eBC Guide to Improving Usability

Writing good copy for your web pages is extremely important not only for users but also for search engines. Fortunately for us there is no conflict in writing for users or search engines and if your copy provides the information needed by users then it will also provide the information needed by the search engines.

The practical aspects of good copy are well known thanks to many usability studies, and if you pay attention to the following for all your pages you will be doing better than 99% of websites.

1. Length
There is no fixed requirement for the amount of text on a page. Some pages may require only 150 words others may require 800 or more. Be succinct and use as few words as possible, at least half of what you would use for conventional writing.

2. Keywords
Include your keywords of course but do not worry about the number of times they appear on the page (see Keyword Density). Just write naturally and your keywords will occur in the right places and at the right frequency.

3. Grammar
Good grammar is important. Write in the active voice not the passive. If you are not sure of the difference between the active and passive voice there is a good explanation here at the Purdue University Online Writing Lab.

4. Spelling
Users who are poor spellers may not notice bad spelling but users who are good spellers will. Search engines are good spellers.

5. Headings
All usability studies show that users scan web pages ( http://www.useit.com/alertbox/reading_pattern.html ), they do not read them word for word. You should make liberal use of headings and sub-headings (h1, h2, and h3) so that the users’ attention can be drawn towards those elements of the text that is of interest to them. Also make sure that they are meaningful and not ‘clever’ like some newspaper headlines.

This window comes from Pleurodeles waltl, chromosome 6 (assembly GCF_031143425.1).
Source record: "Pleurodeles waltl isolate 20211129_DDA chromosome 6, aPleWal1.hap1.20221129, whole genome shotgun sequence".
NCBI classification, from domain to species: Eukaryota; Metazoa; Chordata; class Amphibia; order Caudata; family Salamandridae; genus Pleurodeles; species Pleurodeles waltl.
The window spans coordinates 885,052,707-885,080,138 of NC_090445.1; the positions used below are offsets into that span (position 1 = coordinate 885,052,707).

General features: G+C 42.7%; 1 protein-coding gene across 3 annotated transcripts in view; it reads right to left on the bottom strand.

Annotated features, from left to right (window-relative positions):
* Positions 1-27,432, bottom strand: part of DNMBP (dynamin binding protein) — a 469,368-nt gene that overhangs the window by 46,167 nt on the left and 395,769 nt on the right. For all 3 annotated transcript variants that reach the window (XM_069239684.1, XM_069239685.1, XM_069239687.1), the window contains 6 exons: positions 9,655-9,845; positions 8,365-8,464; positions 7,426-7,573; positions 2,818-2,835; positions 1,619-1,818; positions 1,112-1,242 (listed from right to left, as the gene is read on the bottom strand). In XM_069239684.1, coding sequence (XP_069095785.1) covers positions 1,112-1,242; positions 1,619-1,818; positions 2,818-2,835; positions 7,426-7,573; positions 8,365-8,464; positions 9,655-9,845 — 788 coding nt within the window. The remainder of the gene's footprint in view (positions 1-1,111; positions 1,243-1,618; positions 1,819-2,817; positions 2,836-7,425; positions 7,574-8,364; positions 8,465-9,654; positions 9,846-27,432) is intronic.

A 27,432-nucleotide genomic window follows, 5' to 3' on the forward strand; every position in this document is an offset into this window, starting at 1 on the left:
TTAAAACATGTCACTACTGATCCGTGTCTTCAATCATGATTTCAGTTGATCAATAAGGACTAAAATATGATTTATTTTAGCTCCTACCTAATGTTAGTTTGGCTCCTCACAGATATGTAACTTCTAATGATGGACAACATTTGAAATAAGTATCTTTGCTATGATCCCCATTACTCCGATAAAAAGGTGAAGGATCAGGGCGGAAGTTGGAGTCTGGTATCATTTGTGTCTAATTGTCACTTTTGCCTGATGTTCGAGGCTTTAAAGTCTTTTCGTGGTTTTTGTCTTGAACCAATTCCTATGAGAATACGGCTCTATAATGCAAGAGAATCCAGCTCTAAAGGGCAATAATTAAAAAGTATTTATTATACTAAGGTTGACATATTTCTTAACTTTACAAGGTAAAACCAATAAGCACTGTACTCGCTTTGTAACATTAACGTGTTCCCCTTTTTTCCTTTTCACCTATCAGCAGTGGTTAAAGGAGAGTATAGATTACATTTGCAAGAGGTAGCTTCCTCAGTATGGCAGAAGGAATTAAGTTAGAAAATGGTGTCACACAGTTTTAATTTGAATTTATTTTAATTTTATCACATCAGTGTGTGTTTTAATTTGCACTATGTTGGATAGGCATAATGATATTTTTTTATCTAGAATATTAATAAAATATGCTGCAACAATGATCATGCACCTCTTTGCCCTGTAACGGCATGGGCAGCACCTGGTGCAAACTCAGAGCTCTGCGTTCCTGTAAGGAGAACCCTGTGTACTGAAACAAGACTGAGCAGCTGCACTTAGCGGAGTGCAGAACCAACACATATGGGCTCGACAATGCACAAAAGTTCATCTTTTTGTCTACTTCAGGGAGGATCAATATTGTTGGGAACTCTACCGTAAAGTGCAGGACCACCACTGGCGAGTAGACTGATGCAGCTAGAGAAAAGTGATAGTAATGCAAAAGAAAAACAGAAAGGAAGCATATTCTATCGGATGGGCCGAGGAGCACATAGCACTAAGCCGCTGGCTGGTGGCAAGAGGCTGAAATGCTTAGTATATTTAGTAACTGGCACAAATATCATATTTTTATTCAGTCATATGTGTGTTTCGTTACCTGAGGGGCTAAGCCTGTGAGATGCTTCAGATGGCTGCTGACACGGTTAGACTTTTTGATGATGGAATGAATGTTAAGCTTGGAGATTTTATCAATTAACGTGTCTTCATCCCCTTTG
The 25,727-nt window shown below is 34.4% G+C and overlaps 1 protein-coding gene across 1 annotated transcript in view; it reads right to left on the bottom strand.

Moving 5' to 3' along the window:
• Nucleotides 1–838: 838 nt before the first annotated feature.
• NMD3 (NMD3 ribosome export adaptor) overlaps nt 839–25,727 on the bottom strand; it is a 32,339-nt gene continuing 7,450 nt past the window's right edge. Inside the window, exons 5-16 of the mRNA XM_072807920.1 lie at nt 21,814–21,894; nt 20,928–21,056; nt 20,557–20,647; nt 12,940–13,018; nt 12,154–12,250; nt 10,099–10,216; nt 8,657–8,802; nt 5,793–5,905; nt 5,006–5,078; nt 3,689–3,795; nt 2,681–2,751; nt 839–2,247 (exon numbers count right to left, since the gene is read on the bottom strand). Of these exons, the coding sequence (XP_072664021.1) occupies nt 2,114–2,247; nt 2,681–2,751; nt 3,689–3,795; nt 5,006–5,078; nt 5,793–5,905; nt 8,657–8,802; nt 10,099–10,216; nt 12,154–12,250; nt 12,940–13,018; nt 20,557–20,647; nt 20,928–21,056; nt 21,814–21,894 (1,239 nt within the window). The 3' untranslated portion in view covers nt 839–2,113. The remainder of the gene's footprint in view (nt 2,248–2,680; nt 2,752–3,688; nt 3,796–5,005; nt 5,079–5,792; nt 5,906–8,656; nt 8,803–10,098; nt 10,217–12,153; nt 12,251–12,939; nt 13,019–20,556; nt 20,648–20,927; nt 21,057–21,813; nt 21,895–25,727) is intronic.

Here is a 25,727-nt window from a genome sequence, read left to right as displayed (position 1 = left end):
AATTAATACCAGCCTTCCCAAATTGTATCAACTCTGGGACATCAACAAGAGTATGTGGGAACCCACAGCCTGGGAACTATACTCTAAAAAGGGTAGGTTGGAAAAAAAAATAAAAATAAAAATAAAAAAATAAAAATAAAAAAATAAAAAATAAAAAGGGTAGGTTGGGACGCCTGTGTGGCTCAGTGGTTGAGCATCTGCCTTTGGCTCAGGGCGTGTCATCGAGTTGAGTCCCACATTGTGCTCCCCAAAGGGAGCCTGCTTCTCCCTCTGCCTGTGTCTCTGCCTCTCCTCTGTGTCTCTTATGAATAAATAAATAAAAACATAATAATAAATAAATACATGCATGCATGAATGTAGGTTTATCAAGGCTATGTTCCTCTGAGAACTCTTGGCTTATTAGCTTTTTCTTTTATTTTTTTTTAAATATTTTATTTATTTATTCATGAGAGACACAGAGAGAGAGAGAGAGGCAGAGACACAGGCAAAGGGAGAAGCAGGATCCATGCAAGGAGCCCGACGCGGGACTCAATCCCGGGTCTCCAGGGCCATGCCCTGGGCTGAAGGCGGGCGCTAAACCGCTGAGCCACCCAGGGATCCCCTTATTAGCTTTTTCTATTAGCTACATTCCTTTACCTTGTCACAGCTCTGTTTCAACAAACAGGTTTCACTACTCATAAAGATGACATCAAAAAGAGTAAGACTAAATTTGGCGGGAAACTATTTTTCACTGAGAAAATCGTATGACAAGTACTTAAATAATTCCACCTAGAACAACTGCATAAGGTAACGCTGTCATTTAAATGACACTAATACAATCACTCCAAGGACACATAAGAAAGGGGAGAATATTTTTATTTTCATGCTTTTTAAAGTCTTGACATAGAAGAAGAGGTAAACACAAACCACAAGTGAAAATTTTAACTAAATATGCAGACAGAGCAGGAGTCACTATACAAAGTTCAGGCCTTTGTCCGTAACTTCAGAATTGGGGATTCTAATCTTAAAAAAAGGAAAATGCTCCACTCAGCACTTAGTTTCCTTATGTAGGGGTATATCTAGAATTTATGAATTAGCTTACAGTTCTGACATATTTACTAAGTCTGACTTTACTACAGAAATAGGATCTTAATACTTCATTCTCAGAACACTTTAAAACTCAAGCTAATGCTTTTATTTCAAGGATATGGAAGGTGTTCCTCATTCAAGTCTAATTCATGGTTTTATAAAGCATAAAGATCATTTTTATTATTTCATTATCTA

6. Highlighting
Use text highlighting such as bold, italic or color to assist the user in scanning the page.

7. Bulleted lists
An excellent method for capturing the users’ attention and getting across information in a concise manner.

8. Paragraphs
One idea, one paragraph. Usability studies show that if users are not ‘captured’ by the first few words of a paragraph they will move to the next (or hit the back button of course). One idea per paragraph ensures that users will not miss an idea by skipping paragraphs as they scan the page.

9. Sentences
Keep your sentences short.

10. Links
Embed outbound text links in your copy to improve your credibility.

11. Market Speak
All usability studies show that users hate the promotional writing style with boastful claims often used by the marketing profession. Web users want to read the straight facts and credibility goes out the window when they see marketing hype.

12. Vocabulary
Familiar words and not jargon.

13. Acronyms
If you have to use an acronym or abbreviation make sure it is understood by every user and define it on the page.

If you are not an English major (like most of us!) then the Guide to Grammar and Style ( http://andromeda.rutgers.edu/~jlynch/Writing/contents.html ) or the Economist Style Guide ( http://www.economist.com/research/styleGuide/ ) can be extremely useful.

Additionally, Usability guru Jakob Nielsen has some useful advice on Writing for the Web ( http://www.useit.com/papers/webwriting/ ) and using ‘old’ words ( http://www.useit.com/alertbox/search-keywords.html ).

Reprinted ( http://www.seo-blog.com/text.php ) with permission by SEO Expert Michael Duz ( http://www.seo-blog.com ). Michael Duz is a researcher in the field of e-marketing and search engine optimization whose organization has many well known corporate clients.

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